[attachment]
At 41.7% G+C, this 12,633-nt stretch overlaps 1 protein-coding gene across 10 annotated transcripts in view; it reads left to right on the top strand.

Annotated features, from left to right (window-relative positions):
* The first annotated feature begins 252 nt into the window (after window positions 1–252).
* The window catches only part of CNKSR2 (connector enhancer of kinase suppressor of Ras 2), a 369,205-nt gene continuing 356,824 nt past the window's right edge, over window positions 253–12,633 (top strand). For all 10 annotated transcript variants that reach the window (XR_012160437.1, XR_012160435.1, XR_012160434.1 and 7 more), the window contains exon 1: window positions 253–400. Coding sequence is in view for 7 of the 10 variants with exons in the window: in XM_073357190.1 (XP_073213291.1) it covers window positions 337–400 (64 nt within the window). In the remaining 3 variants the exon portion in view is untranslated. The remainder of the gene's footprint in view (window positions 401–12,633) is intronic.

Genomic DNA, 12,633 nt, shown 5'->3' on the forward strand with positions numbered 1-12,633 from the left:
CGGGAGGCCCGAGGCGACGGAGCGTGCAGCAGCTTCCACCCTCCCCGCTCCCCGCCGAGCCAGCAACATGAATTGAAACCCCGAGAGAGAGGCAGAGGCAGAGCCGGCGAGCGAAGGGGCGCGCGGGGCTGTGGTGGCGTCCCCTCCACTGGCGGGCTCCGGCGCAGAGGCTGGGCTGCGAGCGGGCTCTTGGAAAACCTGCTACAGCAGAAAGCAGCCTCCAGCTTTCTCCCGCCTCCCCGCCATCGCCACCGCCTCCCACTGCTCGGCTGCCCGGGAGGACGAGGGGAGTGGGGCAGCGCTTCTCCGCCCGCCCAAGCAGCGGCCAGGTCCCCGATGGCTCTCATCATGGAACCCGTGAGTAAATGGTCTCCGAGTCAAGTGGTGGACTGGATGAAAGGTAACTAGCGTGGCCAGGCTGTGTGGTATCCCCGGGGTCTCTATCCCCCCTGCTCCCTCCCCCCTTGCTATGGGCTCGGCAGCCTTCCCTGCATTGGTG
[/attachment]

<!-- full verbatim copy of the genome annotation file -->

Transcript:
At 41.7% G+C, this 12,633-nt stretch overlaps 1 protein-coding gene across 10 annotated transcripts in view; it reads left to right on the top strand.

Annotated features, from left to right (window-relative positions):
* The first annotated feature begins 252 nt into the window (after window positions 1–252).
* The window catches only part of CNKSR2 (connector enhancer of kinase suppressor of Ras 2), a 369,205-nt gene continuing 356,824 nt past the window's right edge, over window positions 253–12,633 (top strand). For all 10 annotated transcript variants that reach the window (XR_012160437.1, XR_012160435.1, XR_012160434.1 and 7 more), the window contains exon 1: window positions 253–400. Coding sequence is in view for 7 of the 10 variants with exons in the window: in XM_073357190.1 (XP_073213291.1) it covers window positions 337–400 (64 nt within the window). In the remaining 3 variants the exon portion in view is untranslated. The remainder of the gene's footprint in view (window positions 401–12,633) is intronic.

Genomic DNA, 12,633 nt, shown 5'->3' on the forward strand with positions numbered 1-12,633 from the left:
CGGGAGGCCCGAGGCGACGGAGCGTGCAGCAGCTTCCACCCTCCCCGCTCCCCGCCGAGCCAGCAACATGAATTGAAACCCCGAGAGAGAGGCAGAGGCAGAGCCGGCGAGCGAAGGGGCGCGCGGGGCTGTGGTGGCGTCCCCTCCACTGGCGGGCTCCGGCGCAGAGGCTGGGCTGCGAGCGGGCTCTTGGAAAACCTGCTACAGCAGAAAGCAGCCTCCAGCTTTCTCCCGCCTCCCCGCCATCGCCACCGCCTCCCACTGCTCGGCTGCCCGGGAGGACGAGGGGAGTGGGGCAGCGCTTCTCCGCCCGCCCAAGCAGCGGCCAGGTCCCCGATGGCTCTCATCATGGAACCCGTGAGTAAATGGTCTCCGAGTCAAGTGGTGGACTGGATGAAAGGTAACTAGCGTGGCCAGGCTGTGTGGTATCCCCGGGGTCTCTATCCCCCCTGCTCCCTCCCCCCTTGCTATGGGCTCGGCAGCCTTCCCTGCATTGGTG